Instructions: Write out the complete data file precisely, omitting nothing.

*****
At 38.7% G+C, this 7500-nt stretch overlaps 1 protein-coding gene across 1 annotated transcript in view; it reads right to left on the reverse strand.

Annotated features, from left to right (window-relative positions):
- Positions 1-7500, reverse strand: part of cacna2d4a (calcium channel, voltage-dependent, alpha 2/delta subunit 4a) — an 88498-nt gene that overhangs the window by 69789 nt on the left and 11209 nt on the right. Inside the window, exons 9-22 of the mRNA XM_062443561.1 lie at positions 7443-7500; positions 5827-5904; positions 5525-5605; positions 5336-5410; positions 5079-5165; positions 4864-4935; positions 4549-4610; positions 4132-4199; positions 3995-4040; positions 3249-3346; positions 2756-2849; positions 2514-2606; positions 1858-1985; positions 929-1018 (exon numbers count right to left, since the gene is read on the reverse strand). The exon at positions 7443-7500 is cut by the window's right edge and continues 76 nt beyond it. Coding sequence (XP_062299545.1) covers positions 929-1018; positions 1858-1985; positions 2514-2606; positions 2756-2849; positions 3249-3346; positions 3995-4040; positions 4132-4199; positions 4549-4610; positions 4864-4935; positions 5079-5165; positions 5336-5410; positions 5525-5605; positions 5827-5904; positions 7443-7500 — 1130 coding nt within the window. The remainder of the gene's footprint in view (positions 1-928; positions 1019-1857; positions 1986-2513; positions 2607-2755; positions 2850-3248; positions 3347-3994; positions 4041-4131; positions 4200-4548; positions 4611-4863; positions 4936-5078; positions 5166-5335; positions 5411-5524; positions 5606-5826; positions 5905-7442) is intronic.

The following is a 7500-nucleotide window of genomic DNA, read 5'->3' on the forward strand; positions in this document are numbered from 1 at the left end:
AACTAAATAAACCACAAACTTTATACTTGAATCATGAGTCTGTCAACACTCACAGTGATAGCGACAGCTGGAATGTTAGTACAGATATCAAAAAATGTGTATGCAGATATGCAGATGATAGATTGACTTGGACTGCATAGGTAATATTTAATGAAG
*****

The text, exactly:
At 38.7% G+C, this 7500-nt stretch overlaps 1 protein-coding gene across 1 annotated transcript in view; it reads right to left on the reverse strand.

Annotated features, from left to right (window-relative positions):
- Positions 1-7500, reverse strand: part of cacna2d4a (calcium channel, voltage-dependent, alpha 2/delta subunit 4a) — an 88498-nt gene that overhangs the window by 69789 nt on the left and 11209 nt on the right. Inside the window, exons 9-22 of the mRNA XM_062443561.1 lie at positions 7443-7500; positions 5827-5904; positions 5525-5605; positions 5336-5410; positions 5079-5165; positions 4864-4935; positions 4549-4610; positions 4132-4199; positions 3995-4040; positions 3249-3346; positions 2756-2849; positions 2514-2606; positions 1858-1985; positions 929-1018 (exon numbers count right to left, since the gene is read on the reverse strand). The exon at positions 7443-7500 is cut by the window's right edge and continues 76 nt beyond it. Coding sequence (XP_062299545.1) covers positions 929-1018; positions 1858-1985; positions 2514-2606; positions 2756-2849; positions 3249-3346; positions 3995-4040; positions 4132-4199; positions 4549-4610; positions 4864-4935; positions 5079-5165; positions 5336-5410; positions 5525-5605; positions 5827-5904; positions 7443-7500 — 1130 coding nt within the window. The remainder of the gene's footprint in view (positions 1-928; positions 1019-1857; positions 1986-2513; positions 2607-2755; positions 2850-3248; positions 3347-3994; positions 4041-4131; positions 4200-4548; positions 4611-4863; positions 4936-5078; positions 5166-5335; positions 5411-5524; positions 5606-5826; positions 5905-7442) is intronic.

The following is a 7500-nucleotide window of genomic DNA, read 5'->3' on the forward strand; positions in this document are numbered from 1 at the left end:
AACTAAATAAACCACAAACTTTATACTTGAATCATGAGTCTGTCAACACTCACAGTGATAGCGACAGCTGGAATGTTAGTACAGATATCAAAAAATGTGTATGCAGATATGCAGATGATAGATTGACTTGGACTGCATAGGTAATATTTAATGAAG